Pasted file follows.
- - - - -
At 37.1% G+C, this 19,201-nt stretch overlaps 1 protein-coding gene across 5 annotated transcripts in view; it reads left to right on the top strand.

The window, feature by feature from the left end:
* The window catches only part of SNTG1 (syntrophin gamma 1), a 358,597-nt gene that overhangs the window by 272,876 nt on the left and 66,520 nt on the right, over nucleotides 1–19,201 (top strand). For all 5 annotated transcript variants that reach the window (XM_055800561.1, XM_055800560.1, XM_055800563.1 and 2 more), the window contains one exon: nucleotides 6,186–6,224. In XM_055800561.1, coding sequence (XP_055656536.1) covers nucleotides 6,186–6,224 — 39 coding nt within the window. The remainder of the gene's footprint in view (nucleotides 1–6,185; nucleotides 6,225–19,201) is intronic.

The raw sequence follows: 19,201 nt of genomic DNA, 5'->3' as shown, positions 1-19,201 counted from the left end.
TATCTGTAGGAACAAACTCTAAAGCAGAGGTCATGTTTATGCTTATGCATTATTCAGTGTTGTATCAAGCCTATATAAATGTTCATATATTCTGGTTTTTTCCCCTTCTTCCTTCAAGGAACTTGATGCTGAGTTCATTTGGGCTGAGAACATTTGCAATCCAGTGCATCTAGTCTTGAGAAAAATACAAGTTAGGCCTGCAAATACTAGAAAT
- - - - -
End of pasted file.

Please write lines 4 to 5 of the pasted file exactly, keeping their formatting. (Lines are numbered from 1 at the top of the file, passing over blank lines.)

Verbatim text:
The raw sequence follows: 19,201 nt of genomic DNA, 5'->3' as shown, positions 1-19,201 counted from the left end.
TATCTGTAGGAACAAACTCTAAAGCAGAGGTCATGTTTATGCTTATGCATTATTCAGTGTTGTATCAAGCCTATATAAATGTTCATATATTCTGGTTTTTTCCCCTTCTTCCTTCAAGGAACTTGATGCTGAGTTCATTTGGGCTGAGAACATTTGCAATCCAGTGCATCTAGTCTTGAGAAAAATACAAGTTAGGCCTGCAAATACTAGAAAT